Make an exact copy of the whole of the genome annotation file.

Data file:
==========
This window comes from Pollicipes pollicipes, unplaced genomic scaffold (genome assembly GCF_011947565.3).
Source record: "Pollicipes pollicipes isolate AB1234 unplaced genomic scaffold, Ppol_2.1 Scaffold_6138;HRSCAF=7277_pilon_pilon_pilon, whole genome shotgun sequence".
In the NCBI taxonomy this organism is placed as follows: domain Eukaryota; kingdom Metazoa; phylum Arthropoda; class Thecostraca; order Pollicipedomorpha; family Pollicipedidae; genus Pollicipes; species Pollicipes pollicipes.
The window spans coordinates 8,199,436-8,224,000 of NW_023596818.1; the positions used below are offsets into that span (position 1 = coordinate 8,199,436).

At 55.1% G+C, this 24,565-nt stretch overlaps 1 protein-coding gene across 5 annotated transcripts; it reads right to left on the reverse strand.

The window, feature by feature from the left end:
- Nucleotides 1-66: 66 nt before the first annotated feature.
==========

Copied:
This window comes from Pollicipes pollicipes, unplaced genomic scaffold (genome assembly GCF_011947565.3).
Source record: "Pollicipes pollicipes isolate AB1234 unplaced genomic scaffold, Ppol_2.1 Scaffold_6138;HRSCAF=7277_pilon_pilon_pilon, whole genome shotgun sequence".
In the NCBI taxonomy this organism is placed as follows: domain Eukaryota; kingdom Metazoa; phylum Arthropoda; class Thecostraca; order Pollicipedomorpha; family Pollicipedidae; genus Pollicipes; species Pollicipes pollicipes.
The window spans coordinates 8,199,436-8,224,000 of NW_023596818.1; the positions used below are offsets into that span (position 1 = coordinate 8,199,436).

At 55.1% G+C, this 24,565-nt stretch overlaps 1 protein-coding gene across 5 annotated transcripts; it reads right to left on the reverse strand.

The window, feature by feature from the left end:
- Nucleotides 1-66: 66 nt before the first annotated feature.